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3.5 e. Melt inclusion reequilibration processes: evidence from experimental results (H. Bureau and H. Keppler, in collaboration with P. Cordier/Lille and N. Métrich/Saclay)

Examination of primary melt inclusions (MI) has long been used to constrain the behavior of volatile elements in the lithosphere and more especially for volcanic systems (subduction zones or hot-spot volcanoes). These tiny droplets of magma, trapped in crystals during their growth, are believed to preserve the composition of the magma at the time of the trapping when they were quenched and preserved as "glassy" inclusions. Therefore, they are considered powerful tools to constrain the initial magmatic volatile content (H2O, CO2...) and the degassing processes of volcanic systems. It has been pointed out theoretically, however, that MI may not be considered as closed systems with respect to water, once they have been trapped in host minerals. In order to address this question, we have investigated the potential water loss from MI trapped in natural magmatic quartz from Guadeloupe Island (Lesser Antilles), placed in a pressure-temperature environment for a duration of a few days. The quartz crystals were double-polished plates with a MI in their centre. The samples were put in platinum capsules and run in TZM rapid quench autoclaves. Before the experiments, a TEM study of the MI-quartz interface showed no fractures or dislocations that could facilitate loss of water from the inclusions. After the run a change in MI morphology was always observed. TEM investigations of the MI-quartz interface after the experiments revealed the presence of partially healed fractures in the host crystal, in association with small bubbles (<0.5 µm) that may be fluid inclusions (Fig. 3.5-6). FTIR spectra of the MI were acquired before and after the runs and revealed a systematic loss in water during the experiments. More investigations and analyses are now in progress. As a preliminary conclusion, we can already deduce in some cases, such as during crystal accumulation in plumbing systems, that natural MI may partially lose their water. This implies that, in the attempt to constrain magma degassing processes, MI have to be cautiously studied from a petrologic perspective first.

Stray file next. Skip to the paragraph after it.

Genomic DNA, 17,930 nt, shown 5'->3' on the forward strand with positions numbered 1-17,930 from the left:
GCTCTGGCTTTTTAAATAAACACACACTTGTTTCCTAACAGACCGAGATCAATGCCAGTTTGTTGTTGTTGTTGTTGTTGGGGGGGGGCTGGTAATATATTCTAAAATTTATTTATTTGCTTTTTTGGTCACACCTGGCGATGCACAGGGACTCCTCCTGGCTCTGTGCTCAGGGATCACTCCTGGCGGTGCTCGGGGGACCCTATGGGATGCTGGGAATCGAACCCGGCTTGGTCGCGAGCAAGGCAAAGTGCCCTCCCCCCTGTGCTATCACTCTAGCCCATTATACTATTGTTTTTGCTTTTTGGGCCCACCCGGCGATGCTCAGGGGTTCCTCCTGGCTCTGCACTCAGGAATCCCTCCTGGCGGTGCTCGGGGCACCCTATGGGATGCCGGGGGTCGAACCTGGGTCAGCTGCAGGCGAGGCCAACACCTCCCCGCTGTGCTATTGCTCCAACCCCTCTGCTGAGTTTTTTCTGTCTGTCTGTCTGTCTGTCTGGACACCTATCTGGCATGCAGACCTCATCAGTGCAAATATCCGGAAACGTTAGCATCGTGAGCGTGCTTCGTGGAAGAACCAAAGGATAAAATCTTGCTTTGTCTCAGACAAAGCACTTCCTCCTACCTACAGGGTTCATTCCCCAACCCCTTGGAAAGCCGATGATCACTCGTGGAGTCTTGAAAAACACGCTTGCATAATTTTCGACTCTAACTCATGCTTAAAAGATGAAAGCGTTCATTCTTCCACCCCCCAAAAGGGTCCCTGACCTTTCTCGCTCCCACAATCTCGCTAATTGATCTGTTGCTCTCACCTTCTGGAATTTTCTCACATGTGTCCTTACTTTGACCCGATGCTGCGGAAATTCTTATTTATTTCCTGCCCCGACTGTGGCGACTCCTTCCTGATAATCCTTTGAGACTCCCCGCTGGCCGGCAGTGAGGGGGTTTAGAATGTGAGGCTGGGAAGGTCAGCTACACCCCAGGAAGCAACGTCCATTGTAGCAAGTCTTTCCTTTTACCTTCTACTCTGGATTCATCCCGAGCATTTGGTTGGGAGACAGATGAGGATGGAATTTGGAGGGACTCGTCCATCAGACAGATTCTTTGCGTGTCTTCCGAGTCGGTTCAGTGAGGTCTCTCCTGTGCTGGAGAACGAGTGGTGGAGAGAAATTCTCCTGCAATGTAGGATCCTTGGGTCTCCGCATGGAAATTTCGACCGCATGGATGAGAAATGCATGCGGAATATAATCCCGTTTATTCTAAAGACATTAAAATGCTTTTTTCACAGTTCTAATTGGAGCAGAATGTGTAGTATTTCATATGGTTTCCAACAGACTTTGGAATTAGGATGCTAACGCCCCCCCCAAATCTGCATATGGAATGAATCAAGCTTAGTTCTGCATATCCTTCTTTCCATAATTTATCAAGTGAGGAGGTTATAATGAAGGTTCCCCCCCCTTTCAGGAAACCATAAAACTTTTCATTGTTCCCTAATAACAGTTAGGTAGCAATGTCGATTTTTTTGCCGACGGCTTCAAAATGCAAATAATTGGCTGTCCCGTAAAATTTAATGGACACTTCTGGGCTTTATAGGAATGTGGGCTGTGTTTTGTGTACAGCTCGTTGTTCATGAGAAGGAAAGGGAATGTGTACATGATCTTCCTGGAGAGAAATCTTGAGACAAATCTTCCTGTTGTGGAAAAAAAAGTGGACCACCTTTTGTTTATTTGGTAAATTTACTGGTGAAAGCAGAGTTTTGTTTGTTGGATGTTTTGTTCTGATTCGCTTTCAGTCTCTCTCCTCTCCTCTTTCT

Fig. 3.5-6: A melt inclusion (diameter: 50 µm) before (1) and after (2) an experiment. The morphology of the inclusion was modified and tiny droplets developed along partially annealed fractures in the host crystal at the melt inclusion-quartz interface. During the experiment, the water content of this inclusion decreased from 5 wt% to 3.2 wt% (± 0.2 wt%).

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